i know my fiance wouldn't forgive me if i didn't include a stick of bamboo in each jar, but i was thinking of having a pothos as the centerpiece of each jar, in kind of a 50/50 placement, and then some hornwort and wisteria, but i wanted to know if there were any others that would be especially beneficial for water quality.
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Old 11-10-2012, 01:02 AM   #6 
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hornwort and water wisteria are already great keepers of water quality, given their fast growth rate and low light requirement :) I really do not believe you need any substrate XD unless you explicitly want to grow straight plants :P

I would also invest in some moss, although slow grower, they are easy plants and their growth does creep upon you, plus there is always a demand for moss as they are not commonly sold in the LPS.
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Old 11-10-2012, 11:38 PM   #7 
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Pothos are great.
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Old 11-11-2012, 12:01 AM   #8 
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okay, so here's the setup i'm gonna use:

http://www.walmart.com/ip/Anchor-Hoc...h-Lid/16486707
start out with one, then three, then five or six of these jars
topsoil for substrate with a micro-pot buried in the soil, it's opening will create a hidey-cave for the betta
a large pothos rooted in the bottom, and extending to the surface
a lucky bamboo, planted high enough that the top section will prop the lid open just an inch to let air flow, but still prevent jumping (pretty AND functional!)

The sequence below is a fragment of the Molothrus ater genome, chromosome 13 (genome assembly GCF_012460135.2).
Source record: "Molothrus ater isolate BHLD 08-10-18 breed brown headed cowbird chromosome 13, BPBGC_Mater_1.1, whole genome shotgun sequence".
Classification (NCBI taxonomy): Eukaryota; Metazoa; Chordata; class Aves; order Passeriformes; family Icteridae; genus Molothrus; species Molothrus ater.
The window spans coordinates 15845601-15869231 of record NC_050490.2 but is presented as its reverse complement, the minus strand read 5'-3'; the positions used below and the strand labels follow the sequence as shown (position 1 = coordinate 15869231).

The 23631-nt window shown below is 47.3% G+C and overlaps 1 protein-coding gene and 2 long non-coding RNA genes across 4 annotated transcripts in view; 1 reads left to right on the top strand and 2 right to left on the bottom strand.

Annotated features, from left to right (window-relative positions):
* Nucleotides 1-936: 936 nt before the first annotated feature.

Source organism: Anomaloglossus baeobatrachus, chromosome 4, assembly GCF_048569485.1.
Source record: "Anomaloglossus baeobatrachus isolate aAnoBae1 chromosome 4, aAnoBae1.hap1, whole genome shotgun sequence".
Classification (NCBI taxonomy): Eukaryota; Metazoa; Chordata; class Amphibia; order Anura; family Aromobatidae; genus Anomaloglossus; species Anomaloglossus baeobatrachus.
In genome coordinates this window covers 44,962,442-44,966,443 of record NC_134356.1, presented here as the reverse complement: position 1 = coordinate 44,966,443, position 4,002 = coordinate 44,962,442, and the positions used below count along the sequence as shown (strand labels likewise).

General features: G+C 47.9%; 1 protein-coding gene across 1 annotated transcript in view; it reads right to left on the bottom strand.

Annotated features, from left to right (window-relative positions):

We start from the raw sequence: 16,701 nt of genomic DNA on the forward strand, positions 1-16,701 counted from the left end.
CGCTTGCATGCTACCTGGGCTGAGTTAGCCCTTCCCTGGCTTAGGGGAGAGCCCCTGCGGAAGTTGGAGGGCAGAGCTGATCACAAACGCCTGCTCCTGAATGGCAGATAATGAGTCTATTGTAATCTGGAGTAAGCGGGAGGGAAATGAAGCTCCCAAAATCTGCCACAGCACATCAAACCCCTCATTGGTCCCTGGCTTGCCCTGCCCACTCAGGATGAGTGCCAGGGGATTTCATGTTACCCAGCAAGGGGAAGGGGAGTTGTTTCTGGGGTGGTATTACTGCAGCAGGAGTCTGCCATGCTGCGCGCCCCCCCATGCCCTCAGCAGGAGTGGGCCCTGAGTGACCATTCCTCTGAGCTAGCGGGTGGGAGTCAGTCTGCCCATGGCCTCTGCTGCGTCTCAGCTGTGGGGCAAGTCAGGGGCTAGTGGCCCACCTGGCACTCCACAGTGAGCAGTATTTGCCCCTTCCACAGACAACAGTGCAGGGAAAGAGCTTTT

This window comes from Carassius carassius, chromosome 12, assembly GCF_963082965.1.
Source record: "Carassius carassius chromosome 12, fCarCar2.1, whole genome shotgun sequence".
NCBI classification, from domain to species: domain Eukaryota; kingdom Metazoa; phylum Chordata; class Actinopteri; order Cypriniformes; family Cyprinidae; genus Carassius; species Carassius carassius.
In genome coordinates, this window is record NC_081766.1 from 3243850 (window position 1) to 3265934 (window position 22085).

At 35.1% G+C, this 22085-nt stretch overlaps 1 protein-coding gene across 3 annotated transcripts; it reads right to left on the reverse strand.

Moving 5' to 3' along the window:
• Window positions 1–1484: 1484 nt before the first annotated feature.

a garden of hornwort and wisteria all around the bottom of the jar
and last but not least, one male betta in each, either delta, halfmoon or veiltails, in as much of a color variety as i can find.

all this will be laid out on a long self, dresser or coffee table and secured in place with lines of silicone on the shelf surface to provide traction and prevent our son or her cat from pulling or knocking them over.
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Old 11-11-2012, 12:05 AM   #9 
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Remember you will have to use ferts and Pothos are great. What heater are you using?
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Old 11-11-2012, 12:57 AM   #10 
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Remember you will have to use ferts and Pothos are great. What heater are you using?
i haven't decided what kind of heater yet. i've been eying this one: http://www.amazon.com/Deep-Blue-Bett..._petsupplies_3 but i'm wary of any product other than food that's specifically marketed for bettas (since that usually equates to "too small" or "inferior quality". if anyone has experience with these, please let me know if they'll work for my project.